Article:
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Sheriff’s Calls is intended as a humorous take on some of the incident call records of the Jefferson County Sheriff’s Office for the mountain communities. Names and identifying details have been changed. All individuals are innocent until proven guilty.
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Any given Sunday
SOUTH JEFFCO – The flock stood by in the church parking lot listening to Jim and Tammy Faye scream fire and brimstone at each either for a good 10 minutes before one caring soul tipped secular authorities to the unholy ruckus. Deputies found the combative couple hunched in their car and staring daggers at each other over the center console. Tammy Faye said they’d kicked off the argument the night before and Jim just couldn’t seem to let it go. The bones of contention seemed to be Tammy Faye’s cherished iPod and laptop computer, which she believed Jim had unjustly seized. Under questioning, Jim admitted handling his wife’s devices, but said he’d merely hidden them in a place where she could still get at them any time she wanted to, provided she could find them. Rather than launching into a lengthy sermon on the legal definition of theft, officers extracted pledges of good conduct from both sinners and released them into their pastor’s custody.
Copse and robber
INDIAN HILLS – Several months ago, Hoss cut down about 50 scrub oaks in the interest of “fire mitigation.” Believing that Hoss had cut down trees not his own, Hoss’s neighbor, Heath, commissioned a survey that showed that the axed oaks were, in fact, on his own property. Several months and a dense grove of emails later, Heath contacted JCSO to find out what “options” were available to him. Heath didn’t want Hoss charged with anything, but he did want to be reimbursed for the survey, plus the cost of site cleanup, plus the price of a cord of scrub oak wood. In his own defense, Hoss said that he and Heath had once toured the property line together, at which time Heath had pointed to the scrub oaks now departed and said “they’re your problem.” In any case, deputies deemed the dispute civil and split.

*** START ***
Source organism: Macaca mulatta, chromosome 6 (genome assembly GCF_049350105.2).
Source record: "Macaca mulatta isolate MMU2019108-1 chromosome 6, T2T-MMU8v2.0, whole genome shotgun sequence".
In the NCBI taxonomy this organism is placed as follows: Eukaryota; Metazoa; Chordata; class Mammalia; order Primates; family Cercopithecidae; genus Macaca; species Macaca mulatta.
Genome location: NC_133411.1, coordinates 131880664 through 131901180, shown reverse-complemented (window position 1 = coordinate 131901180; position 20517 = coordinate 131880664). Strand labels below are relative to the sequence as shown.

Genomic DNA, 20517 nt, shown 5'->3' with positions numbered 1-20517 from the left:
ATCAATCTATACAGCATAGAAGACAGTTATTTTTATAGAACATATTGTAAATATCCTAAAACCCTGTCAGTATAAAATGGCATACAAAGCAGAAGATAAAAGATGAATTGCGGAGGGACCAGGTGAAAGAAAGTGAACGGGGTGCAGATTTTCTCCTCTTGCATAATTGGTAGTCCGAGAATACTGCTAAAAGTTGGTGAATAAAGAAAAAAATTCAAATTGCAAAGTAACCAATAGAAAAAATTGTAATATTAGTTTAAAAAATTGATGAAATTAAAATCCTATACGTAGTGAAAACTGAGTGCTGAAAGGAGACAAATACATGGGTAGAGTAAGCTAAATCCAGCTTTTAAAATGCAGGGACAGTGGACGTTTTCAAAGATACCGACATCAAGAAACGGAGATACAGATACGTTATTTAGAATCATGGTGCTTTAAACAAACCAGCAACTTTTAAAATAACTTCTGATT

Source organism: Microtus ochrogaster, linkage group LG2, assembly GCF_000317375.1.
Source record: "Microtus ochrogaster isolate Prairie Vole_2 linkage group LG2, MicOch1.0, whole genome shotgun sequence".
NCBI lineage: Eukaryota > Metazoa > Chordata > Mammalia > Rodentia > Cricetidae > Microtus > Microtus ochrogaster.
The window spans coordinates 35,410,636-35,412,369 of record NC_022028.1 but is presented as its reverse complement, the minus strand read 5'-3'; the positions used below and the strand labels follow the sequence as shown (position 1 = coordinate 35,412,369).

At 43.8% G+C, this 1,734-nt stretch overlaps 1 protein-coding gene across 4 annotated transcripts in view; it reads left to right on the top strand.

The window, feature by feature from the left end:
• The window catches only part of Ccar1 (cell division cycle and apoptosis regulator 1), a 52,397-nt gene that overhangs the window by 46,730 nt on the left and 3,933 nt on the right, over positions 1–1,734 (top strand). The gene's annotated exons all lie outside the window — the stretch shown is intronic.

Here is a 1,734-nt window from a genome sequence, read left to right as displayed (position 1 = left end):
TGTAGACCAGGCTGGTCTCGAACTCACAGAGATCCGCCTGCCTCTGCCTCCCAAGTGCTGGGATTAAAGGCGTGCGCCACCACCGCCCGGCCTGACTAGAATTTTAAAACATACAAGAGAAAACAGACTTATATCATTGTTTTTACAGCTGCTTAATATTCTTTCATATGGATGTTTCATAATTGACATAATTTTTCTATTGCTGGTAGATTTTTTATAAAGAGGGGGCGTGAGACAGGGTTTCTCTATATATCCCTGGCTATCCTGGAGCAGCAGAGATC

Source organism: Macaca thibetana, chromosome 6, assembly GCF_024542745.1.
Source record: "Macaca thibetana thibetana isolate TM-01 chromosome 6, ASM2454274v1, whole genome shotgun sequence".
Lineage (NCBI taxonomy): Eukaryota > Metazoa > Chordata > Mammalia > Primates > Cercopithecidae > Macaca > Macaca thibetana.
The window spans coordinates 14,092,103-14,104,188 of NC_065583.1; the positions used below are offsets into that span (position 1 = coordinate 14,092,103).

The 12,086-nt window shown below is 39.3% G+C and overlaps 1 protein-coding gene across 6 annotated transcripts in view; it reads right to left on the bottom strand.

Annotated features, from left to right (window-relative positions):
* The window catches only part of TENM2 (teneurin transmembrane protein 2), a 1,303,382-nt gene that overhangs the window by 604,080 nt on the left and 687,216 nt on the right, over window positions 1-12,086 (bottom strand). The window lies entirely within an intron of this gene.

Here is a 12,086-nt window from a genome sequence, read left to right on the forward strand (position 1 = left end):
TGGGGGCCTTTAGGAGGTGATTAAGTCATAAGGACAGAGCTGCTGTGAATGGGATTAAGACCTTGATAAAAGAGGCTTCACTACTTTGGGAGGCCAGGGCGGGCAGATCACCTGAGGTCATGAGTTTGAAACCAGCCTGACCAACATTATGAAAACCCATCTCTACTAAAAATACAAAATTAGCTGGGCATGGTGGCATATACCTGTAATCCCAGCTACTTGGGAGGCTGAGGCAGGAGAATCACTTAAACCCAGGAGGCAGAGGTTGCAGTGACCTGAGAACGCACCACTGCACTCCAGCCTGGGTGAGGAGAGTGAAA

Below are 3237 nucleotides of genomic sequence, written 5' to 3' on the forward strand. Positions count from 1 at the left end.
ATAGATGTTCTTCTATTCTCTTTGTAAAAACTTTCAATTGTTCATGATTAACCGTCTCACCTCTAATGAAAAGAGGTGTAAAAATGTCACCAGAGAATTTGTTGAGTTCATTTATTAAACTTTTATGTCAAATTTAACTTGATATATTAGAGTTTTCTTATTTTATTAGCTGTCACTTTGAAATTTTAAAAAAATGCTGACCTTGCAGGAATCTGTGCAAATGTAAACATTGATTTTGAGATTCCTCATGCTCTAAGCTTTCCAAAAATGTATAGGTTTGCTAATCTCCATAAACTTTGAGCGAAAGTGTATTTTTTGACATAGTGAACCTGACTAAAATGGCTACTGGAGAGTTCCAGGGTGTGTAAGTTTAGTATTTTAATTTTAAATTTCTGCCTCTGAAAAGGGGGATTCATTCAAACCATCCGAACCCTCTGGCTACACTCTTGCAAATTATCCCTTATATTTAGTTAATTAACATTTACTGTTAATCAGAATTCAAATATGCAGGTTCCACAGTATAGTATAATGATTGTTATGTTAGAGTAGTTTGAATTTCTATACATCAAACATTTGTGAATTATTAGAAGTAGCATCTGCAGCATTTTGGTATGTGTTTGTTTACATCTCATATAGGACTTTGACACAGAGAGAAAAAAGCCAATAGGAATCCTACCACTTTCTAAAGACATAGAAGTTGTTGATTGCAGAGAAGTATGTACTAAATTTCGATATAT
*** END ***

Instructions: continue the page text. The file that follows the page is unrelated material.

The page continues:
KITTREDGE – Working the bar on the night of Aug. 27, the employee decided he was sick of working the bar. Find somebody else to work the bar, he told his boss, or I’ll give my two-week notice. Boss told Employee that no notice was necessary and released him then and there from all duties forever and always. Not liking the turn his ultimatum had taken, Employee thought to regain the upper hand by loudly “berating” Boss and getting all up in his grille. Preferring to keep a clean grille, Boss “pushed” Employee away with both hands. Employee fired back with an open-handed blow to Boss’s chest, then stormed off into the night, never to be seen again. Boss asked JCSO to document the dust-up, but filed no charges.
Advise and dissent
EVERGREEN – The homeowner was all excited about his new wood stove until it actually came into the house. In his estimation, the installers were making “error after error,” which he was diligent in pointing out to them, which they didn’t much appreciate. Tiring of the constant critiques, the installers informed Homeowner that they were “recording” his harping harangues and then retreated to their van. Homeowner considered the recording of his rants “threatening” and called JCSO. Contacted in the driveway, the installers told deputies they’d had all they could stand of Homeowner’s abuse and were awaiting instructions from the home office. Finding no cause for official action, officers advised everybody to keep their cool and closed the case.
EVERGREEN – Sometime during the night, said the caller, forces unknown nuked his 1983 Chevrolet Blazer with a salvo of high-cholesterol missiles, and he believed he could identify the godless aggressor responsible. For all of recent history, he explained, he’s been in a cold war with an ideologically abhorrent neighbor, and he was “almost positive” that’s who egged his ride. Although his supposition seemed to be supported by the fact that no other neighborhood vehicles appeared to have been targeted, it did not support a unilateral response by JCSO. Even so, the complainant asked the deputy to leave temporarily, and return for photographs of the destruction “when I’m gone.” Although the officer couldn’t begin to guess why the man preferred to not be present for the picture-taking, he diplomatically obliged, then consigned the case to the ash-heap of JCSO history.
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